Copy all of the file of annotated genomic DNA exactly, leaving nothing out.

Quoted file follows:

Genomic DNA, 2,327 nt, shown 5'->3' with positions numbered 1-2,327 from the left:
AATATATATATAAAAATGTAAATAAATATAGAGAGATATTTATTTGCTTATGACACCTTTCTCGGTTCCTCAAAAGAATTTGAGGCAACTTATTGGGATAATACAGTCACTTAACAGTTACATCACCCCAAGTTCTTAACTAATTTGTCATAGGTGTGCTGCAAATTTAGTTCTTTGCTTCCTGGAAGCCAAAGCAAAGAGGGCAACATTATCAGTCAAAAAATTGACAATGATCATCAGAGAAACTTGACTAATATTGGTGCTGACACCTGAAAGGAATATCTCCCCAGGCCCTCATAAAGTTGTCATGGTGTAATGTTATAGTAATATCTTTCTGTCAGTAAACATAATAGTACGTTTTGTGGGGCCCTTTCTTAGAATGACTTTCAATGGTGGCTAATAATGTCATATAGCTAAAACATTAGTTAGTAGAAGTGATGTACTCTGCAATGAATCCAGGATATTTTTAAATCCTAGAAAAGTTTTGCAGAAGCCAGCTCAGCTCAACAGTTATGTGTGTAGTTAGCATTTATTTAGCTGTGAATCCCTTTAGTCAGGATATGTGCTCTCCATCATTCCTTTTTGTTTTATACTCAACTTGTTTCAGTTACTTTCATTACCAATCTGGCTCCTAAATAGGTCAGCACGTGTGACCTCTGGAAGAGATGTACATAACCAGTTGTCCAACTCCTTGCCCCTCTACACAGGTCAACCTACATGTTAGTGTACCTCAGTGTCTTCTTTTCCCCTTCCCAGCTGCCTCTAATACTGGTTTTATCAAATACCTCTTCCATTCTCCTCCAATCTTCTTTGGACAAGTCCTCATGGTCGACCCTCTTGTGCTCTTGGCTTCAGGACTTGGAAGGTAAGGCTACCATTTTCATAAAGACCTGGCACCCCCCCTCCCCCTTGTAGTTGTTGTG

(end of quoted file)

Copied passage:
Genomic DNA, 2,327 nt, shown 5'->3' with positions numbered 1-2,327 from the left:
AATATATATATAAAAATGTAAATAAATATAGAGAGATATTTATTTGCTTATGACACCTTTCTCGGTTCCTCAAAAGAATTTGAGGCAACTTATTGGGATAATACAGTCACTTAACAGTTACATCACCCCAAGTTCTTAACTAATTTGTCATAGGTGTGCTGCAAATTTAGTTCTTTGCTTCCTGGAAGCCAAAGCAAAGAGGGCAACATTATCAGTCAAAAAATTGACAATGATCATCAGAGAAACTTGACTAATATTGGTGCTGACACCTGAAAGGAATATCTCCCCAGGCCCTCATAAAGTTGTCATGGTGTAATGTTATAGTAATATCTTTCTGTCAGTAAACATAATAGTACGTTTTGTGGGGCCCTTTCTTAGAATGACTTTCAATGGTGGCTAATAATGTCATATAGCTAAAACATTAGTTAGTAGAAGTGATGTACTCTGCAATGAATCCAGGATATTTTTAAATCCTAGAAAAGTTTTGCAGAAGCCAGCTCAGCTCAACAGTTATGTGTGTAGTTAGCATTTATTTAGCTGTGAATCCCTTTAGTCAGGATATGTGCTCTCCATCATTCCTTTTTGTTTTATACTCAACTTGTTTCAGTTACTTTCATTACCAATCTGGCTCCTAAATAGGTCAGCACGTGTGACCTCTGGAAGAGATGTACATAACCAGTTGTCCAACTCCTTGCCCCTCTACACAGGTCAACCTACATGTTAGTGTACCTCAGTGTCTTCTTTTCCCCTTCCCAGCTGCCTCTAATACTGGTTTTATCAAATACCTCTTCCATTCTCCTCCAATCTTCTTTGGACAAGTCCTCATGGTCGACCCTCTTGTGCTCTTGGCTTCAGGACTTGGAAGGTAAGGCTACCATTTTCATAAAGACCTGGCACCCCCCCTCCCCCTTGTAGTTGTTGTG